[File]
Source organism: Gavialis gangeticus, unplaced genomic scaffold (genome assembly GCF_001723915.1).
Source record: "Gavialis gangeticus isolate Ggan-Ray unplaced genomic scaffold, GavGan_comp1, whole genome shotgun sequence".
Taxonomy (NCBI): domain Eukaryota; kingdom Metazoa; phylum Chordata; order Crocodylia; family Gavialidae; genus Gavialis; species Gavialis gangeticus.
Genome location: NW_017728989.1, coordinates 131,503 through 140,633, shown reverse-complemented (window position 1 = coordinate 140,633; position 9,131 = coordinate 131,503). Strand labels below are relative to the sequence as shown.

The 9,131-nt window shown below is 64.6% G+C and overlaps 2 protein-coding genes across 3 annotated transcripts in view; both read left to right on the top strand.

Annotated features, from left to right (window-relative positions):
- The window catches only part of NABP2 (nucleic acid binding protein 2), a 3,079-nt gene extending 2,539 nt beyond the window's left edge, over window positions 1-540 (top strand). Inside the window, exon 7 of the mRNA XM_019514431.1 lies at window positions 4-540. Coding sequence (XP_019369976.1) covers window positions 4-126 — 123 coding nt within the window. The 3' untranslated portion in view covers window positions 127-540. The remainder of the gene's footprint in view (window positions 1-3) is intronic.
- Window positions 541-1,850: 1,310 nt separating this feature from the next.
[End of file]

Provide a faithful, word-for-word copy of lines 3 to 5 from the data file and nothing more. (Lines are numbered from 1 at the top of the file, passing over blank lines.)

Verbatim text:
Taxonomy (NCBI): domain Eukaryota; kingdom Metazoa; phylum Chordata; order Crocodylia; family Gavialidae; genus Gavialis; species Gavialis gangeticus.
Genome location: NW_017728989.1, coordinates 131,503 through 140,633, shown reverse-complemented (window position 1 = coordinate 140,633; position 9,131 = coordinate 131,503). Strand labels below are relative to the sequence as shown.

The 9,131-nt window shown below is 64.6% G+C and overlaps 2 protein-coding genes across 3 annotated transcripts in view; both read left to right on the top strand.